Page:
I recommend the writings of Michael Freeman to my students of photography - clearly written, excellent illustrations - the book embodies all that's good about an experienced photographer reflecting on a lifetime's experience. Terrific - a great companion to The Photographer's Eye
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on 24 April 2011
This very well written book was exactly what I was looking for. It is divided into three sections: Intent, Style and Process. It takes you through how you think about taking a photograph.

I think it is not for the beginners. You need some experience to gain something from it. So I think it is more appropriate for the intermediate photographer who knows a bit about photography and had some experience in taking photos.
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on 17 May 2013
Having read the Photographer's Eye, I found this book disappointing. It does not add much, in my view. I am also unhappy with the fact that, while there are a lot of references in the text to other photographers' work, none of their work is shown. The illustration are from Freeman, so when he discusses different styles, I think showing just the Author's photographs is not helpful.
I would only buy the Photographer's Eye. TO me, it looks like salami slicing.
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on 7 March 2014
As all kinds of cameras becoming ubiquitous, sheer volume of pictures explode, there is more and more democracy in the appreciation of good photography. What makes a good photography? Is there really any standard nowadays? And, if yes, how to achieve the quality? Mr. Michael Freeman has tried to answer these questions in a series of books.

In the first book of the series "The Photographer's Eye", he addressed some aspects of a solid composition: gestalt theory, right choices of tools for different purposes, necessary skills for capturing one's idea, etc. The Photographer's Mind is the second book in this series. It starts right from where the first book ends: the psychological study of what makes a good composition. After all, once you've learnt your tools, got your hands swift enough and known the gestalt rules, you'll need to know more about what makes a good photography in order to advance. This enters the realm of psychology. However elusive this topic is, in "Chapter 1: Intent" of this book, the author analyses the psychology of photo appreciation in seven selected aspects, largely focusing on the choice of arrangement of the image contents.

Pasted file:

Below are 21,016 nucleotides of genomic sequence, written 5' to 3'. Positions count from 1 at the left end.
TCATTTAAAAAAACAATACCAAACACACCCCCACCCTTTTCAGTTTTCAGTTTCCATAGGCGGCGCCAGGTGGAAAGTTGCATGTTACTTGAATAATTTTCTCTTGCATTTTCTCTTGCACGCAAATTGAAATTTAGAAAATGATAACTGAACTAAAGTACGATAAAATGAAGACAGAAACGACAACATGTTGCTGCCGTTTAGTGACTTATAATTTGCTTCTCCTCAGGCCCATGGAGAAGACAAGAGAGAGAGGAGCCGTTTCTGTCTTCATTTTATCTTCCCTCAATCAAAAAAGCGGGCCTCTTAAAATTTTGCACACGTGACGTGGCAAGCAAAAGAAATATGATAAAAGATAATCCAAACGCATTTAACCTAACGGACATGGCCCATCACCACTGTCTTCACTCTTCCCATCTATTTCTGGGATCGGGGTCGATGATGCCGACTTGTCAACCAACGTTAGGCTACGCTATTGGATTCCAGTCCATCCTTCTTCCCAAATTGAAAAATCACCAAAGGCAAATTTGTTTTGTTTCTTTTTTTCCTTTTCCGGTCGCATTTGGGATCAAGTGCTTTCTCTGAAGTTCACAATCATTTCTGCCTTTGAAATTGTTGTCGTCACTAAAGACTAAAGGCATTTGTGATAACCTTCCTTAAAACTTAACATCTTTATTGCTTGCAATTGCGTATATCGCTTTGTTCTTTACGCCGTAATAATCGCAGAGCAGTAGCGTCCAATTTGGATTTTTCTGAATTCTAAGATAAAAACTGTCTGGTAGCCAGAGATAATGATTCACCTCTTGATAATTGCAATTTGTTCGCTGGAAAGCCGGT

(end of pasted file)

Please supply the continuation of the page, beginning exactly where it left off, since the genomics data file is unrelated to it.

"Chapter 2: Style" is more on available options of graphical styles to go for rendering your intent. This chapter goes further in the field of gestalt philosophy of composition.

"Chapter 3: Process" talks about practice. Concrete methods for building a sophisticated compositional mind are discussed here. The author is a good guide.

Like Mr. Freeman's other books, this book is again elaborated in stylish and non-pretentious text. A real pleasure to read as essays. Points are also explained or presented with content-rich and beautiful photographs, as well as informative illustrations. Each section in chapter 1 and 2 provides an "extended reading" subsection. The materials suggested in extended readings surely widen the horizon of your photographic mind.

I strongly recommend this book to people having ambition of advancing the quality of their photographs, or sheerly enjoying intellectual contemplation from reading good English.
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on 21 February 2014
Another great book from Michael Freeman with lots to provoke thought. I borrowed the paperback from my library initally and then bought the Kindle version. However, the useful sidebars present in the book are not to be found on the kindle version and the images tend to be rather low resolutuion which is dissappointing as some of the images are rather small even in the paperback. I have now bought the paperback as well. 5 stars for the paperback but only 3 for the Kindle edition.